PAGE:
Some photos from Monday morning.
They’re part of my continuing photo essay on the discarded televisions in my neighborhood, the working class area around the confluence of the LA River and the Arroyo Seco.
So far, no calls from Taschen or the Annenberg photo center. Maybe because of the glaring lack on conflict or even the vaugest narrative thread. No arc, as they say. Although this one kinda looks like a giant Darth Vader helmet.
Here, for your viewing convenience, are the previous entries in the photo essay, in reverse order …
Sorry I’ve been away from the blog for a few days. The fundraiser demands singular focus. But on my way in this morning, I spied the latest entry in my ongoing series on discarded television sets … and it’s a two-fer:
I still don’t know what to make of the junked tv’s. (See previous blog entry.)
In my neighborhood, if something still works, people leave it gently by the curb, which discounts the theory that people are replacing their old tube tv’s with LCD or plasma models and tossing the old ones. The question remains: why so many broken tv’s?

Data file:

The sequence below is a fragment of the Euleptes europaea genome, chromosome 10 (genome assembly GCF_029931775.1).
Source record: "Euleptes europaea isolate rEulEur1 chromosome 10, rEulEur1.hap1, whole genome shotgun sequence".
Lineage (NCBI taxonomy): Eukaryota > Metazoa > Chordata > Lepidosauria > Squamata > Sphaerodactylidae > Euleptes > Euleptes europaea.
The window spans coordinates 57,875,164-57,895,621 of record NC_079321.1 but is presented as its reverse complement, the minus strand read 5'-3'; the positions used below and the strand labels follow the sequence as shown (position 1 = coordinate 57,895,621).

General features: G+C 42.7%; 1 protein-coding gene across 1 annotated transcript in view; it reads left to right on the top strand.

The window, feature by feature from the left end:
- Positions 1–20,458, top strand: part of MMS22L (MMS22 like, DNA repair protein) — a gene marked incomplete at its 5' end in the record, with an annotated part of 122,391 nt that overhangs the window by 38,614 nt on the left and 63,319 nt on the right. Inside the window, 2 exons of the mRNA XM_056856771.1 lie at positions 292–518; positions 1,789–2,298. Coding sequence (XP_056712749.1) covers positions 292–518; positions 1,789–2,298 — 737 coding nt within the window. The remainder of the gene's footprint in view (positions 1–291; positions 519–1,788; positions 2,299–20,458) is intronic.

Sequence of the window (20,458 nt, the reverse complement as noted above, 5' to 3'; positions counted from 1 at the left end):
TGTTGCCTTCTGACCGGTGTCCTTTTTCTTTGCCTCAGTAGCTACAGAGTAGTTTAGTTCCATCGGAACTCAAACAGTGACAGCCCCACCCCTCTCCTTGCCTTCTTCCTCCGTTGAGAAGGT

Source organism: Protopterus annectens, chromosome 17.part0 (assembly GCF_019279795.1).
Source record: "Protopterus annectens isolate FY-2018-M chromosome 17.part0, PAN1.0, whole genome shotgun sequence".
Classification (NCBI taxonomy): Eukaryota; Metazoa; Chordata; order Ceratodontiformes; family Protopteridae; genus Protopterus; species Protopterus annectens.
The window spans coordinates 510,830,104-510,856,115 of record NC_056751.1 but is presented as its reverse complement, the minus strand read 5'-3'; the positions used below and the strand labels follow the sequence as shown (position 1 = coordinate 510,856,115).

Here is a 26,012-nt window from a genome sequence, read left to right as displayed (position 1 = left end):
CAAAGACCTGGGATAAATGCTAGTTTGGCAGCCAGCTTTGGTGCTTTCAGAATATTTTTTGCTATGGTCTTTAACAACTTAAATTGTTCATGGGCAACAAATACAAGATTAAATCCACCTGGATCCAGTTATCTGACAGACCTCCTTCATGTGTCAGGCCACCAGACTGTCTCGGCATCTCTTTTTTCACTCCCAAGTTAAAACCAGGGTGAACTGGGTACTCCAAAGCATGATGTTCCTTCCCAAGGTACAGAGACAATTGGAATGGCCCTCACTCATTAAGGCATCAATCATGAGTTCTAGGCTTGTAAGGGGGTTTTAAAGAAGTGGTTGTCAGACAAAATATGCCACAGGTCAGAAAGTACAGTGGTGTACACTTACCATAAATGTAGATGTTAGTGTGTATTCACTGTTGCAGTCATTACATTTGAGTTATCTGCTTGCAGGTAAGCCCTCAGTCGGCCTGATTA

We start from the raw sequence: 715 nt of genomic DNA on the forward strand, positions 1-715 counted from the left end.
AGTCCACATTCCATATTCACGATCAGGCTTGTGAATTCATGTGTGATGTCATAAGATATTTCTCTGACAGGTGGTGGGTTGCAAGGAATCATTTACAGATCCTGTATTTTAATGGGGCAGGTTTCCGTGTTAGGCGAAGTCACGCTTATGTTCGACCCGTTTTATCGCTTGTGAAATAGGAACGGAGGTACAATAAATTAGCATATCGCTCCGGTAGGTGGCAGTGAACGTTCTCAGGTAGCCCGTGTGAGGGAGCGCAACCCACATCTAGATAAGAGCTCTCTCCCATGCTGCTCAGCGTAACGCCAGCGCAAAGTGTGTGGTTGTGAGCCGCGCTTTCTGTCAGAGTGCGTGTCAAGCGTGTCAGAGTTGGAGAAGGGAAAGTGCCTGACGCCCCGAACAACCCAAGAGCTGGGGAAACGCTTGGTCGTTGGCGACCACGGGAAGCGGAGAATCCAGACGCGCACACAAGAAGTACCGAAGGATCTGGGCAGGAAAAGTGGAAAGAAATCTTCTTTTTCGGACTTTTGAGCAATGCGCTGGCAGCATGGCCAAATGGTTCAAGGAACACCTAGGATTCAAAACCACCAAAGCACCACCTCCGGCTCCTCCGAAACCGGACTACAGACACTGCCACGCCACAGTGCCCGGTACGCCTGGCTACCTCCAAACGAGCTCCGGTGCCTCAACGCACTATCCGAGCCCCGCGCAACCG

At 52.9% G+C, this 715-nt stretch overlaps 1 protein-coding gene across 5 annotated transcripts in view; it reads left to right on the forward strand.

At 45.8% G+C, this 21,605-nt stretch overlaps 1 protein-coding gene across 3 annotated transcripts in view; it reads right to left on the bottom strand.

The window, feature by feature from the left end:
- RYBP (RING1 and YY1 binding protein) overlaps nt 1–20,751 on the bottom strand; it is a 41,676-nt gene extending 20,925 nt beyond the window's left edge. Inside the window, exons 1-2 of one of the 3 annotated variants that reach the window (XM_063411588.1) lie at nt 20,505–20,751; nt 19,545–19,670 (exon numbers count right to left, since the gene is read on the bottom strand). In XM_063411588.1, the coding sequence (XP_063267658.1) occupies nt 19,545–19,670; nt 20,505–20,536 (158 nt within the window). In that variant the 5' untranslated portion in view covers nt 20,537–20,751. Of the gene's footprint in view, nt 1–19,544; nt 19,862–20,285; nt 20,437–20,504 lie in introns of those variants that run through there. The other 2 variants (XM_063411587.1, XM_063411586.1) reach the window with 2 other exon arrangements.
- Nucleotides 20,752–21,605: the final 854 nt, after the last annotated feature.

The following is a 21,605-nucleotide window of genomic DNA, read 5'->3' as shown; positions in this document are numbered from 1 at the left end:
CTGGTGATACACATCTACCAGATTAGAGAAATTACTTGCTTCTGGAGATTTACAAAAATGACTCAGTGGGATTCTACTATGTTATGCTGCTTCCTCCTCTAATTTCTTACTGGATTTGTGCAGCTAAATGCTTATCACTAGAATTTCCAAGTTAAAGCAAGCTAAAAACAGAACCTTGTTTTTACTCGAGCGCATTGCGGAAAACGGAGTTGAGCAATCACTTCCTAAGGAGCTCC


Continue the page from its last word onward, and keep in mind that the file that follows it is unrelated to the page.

This one (below) graces an already problem area - the old Cypress Park library, which has been boarded up for about ten years now:
This one is on the way to the Bilingual Center for the Arts on Avenue 19:
And my neighbor Oscar is pretty pissed about this one, on the verge fronting the lot he uses for a garden. This is just the latest junk others have dumped here:
I took this photo this morning. This is only the latest trashed tv in my neighborhood. For the last couple weeks, I’ve come across easily a couple dozen big tube tv’s in the trash or – usually – on the verge.
Why? Was there a big sale at Costco? Did all the analog/digital converter boxes suddenly stop working at the same time? Did someone tell everyone in Cypress Park that there’s a tv fairy who will leave $20 under your pillow if you dump an old tv?
Please leave your answers below and meanwhile, I guess I’ve found the topic for a new photo essay.
(Check out John's weekly show Off-Ramp.)